‘I was excited to start reading this one and once I started I couldn’t stop. I devoured it. Chomped away chapter by chapter until I have hoofed the whole damned lot and you know what? It left me hungry for more …An absolutely stonking 5 stars from me. Jen Med’s Book Reviews
‘This is a novel that those who liked The Girl on The Train and Behind Closed Doors won’t want to miss’ My Little Book Corner
‘I finished this book in nearly one day. I was completely unable to put this book down. Everything about this book sucks you in and doesn’t let go.’ Bombshell Reads
‘Blink was just BRILLIANT’ It’s All About Books
‘A thrilling roller coaster of a read that will have you gripping on for dear life to see how it will all end’ By the Letter Book Reviews
‘The book had me from the very first sentence and kept hold of me until I finished it…. There are twists galore but on one occasion my jaw actually dropped open as I realised that all was not as it seemed. Fantastic writing, excellent characterisation that has left me salivating for book number three! Five stars.’ Angela Marsons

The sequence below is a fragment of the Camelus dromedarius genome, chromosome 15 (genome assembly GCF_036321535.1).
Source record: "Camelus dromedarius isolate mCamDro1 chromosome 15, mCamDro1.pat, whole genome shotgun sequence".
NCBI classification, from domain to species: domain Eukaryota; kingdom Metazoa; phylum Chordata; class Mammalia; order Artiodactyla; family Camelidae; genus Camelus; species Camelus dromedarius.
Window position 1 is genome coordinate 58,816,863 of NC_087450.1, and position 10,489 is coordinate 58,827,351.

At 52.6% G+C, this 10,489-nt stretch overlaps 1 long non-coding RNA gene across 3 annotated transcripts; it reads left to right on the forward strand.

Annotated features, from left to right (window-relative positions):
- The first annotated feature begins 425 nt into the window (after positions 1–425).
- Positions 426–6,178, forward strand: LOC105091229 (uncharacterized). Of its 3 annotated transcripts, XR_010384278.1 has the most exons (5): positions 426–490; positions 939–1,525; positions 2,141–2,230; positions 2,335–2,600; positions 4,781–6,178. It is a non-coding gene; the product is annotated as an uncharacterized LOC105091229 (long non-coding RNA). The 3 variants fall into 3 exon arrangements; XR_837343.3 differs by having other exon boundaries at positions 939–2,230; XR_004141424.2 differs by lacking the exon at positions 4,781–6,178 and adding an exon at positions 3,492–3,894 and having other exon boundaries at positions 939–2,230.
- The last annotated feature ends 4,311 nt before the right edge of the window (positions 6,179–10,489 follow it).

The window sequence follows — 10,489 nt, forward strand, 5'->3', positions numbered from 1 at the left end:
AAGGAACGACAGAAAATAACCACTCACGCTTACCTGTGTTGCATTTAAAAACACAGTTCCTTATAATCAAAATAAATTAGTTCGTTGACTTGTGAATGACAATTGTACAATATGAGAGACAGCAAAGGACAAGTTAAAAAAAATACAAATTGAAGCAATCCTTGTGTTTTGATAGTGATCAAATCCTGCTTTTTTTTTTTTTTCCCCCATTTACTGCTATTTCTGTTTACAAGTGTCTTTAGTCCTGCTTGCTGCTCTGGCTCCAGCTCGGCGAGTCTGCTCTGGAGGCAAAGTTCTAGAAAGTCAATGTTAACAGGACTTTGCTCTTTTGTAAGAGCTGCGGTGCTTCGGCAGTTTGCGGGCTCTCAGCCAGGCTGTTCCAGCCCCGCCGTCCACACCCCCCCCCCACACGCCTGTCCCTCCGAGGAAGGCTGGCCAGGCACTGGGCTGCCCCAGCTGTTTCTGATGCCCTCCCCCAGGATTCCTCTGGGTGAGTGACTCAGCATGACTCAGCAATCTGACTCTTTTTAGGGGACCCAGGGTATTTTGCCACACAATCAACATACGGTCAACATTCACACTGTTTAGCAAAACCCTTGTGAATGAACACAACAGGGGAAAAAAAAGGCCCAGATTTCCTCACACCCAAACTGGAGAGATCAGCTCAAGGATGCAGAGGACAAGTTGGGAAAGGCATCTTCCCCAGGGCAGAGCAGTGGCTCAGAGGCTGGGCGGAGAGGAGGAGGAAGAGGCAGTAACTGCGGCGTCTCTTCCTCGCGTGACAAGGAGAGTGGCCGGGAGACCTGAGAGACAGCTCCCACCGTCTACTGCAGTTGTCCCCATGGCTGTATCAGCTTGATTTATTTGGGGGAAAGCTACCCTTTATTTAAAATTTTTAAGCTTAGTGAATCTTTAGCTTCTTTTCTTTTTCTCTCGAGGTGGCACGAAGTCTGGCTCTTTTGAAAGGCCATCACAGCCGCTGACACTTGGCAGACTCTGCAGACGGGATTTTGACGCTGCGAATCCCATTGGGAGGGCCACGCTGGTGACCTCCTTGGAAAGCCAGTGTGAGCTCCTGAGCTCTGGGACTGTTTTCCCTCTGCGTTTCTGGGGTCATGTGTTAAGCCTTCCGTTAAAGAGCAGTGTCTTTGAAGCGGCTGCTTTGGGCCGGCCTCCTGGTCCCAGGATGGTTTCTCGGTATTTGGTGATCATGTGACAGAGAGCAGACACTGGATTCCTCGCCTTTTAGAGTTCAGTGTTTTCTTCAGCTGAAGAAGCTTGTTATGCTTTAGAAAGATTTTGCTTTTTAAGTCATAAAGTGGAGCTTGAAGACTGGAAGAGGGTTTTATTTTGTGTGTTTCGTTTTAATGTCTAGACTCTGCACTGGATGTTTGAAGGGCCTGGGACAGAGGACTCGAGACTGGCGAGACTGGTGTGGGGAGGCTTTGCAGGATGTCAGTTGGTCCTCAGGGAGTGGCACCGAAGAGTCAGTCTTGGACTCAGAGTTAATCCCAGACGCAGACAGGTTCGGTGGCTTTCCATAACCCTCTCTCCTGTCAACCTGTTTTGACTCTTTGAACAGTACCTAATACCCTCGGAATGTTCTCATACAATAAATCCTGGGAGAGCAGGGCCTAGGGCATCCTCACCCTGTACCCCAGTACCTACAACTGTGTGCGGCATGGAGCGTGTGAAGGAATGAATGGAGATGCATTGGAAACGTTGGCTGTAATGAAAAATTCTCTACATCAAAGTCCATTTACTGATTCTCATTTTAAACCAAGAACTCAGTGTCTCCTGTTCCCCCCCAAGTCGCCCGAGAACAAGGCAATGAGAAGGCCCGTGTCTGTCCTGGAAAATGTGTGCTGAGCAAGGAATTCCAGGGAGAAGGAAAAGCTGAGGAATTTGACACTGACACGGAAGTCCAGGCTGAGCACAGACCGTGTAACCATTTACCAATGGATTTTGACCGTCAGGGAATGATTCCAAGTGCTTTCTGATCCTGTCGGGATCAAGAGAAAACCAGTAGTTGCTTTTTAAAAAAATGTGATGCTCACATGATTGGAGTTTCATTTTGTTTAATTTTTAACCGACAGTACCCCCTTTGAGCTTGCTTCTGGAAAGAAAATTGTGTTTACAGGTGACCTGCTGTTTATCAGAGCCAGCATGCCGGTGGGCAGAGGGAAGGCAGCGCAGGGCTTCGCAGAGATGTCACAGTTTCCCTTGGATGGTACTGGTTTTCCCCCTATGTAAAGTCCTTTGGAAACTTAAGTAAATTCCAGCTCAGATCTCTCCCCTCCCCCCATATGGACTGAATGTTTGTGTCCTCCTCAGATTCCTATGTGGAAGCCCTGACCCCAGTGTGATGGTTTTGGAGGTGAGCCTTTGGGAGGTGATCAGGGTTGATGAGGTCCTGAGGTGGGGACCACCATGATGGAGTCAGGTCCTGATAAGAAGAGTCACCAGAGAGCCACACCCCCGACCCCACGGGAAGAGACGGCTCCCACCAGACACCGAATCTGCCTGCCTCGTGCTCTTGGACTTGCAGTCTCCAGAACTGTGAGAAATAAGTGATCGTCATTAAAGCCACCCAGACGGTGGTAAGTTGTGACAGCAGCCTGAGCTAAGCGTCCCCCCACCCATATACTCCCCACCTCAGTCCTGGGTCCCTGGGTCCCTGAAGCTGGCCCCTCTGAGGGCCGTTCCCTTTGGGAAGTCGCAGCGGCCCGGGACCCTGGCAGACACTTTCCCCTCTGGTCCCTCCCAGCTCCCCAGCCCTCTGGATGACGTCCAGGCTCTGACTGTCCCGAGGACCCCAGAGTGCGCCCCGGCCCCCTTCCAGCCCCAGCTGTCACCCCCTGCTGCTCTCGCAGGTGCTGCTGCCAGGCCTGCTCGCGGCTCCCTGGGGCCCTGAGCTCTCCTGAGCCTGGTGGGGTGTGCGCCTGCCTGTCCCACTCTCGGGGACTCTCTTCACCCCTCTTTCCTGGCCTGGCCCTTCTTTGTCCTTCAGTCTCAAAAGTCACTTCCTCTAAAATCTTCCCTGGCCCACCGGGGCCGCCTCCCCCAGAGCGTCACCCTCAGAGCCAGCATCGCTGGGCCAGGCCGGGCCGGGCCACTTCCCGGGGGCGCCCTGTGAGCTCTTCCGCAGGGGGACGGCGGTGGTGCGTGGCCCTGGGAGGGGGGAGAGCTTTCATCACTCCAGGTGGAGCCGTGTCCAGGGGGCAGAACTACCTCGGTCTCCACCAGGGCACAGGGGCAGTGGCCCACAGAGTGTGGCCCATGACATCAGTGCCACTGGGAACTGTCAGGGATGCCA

‘Five stars! This book had me hook line and sinker … this author’s mind is very very clever …’ Sue and her Books
‘WOW,What a corker of a book, gripping story, believable untrustworthy characters and not just one but two totally jaw dropping unexpected twists.’ Nicki’s Life of Crime
‘What a read …The ending took me completely by surprise! In most books, I end up guessing the ending, but this book was spectacular. The book had me gripped from word ‘go’. I couldn’t stop reading …a brilliant brilliant book’Any Excuse to Read
‘a fantastic psychological thriller and I was kept hooked throughout. Lots of twists and turns, an excellent pace and so much suspense and surprise, I didn’t quite know where the book was going at times …couldn’t be anything other than five stars!’ Donna’s Book Blog
‘With bucketfuls of suspense and intrigue Blink is guaranteed to keep the most hardened psychological thriller love on the edge of their seats. Five Stars. ‘ The Book Review Cafe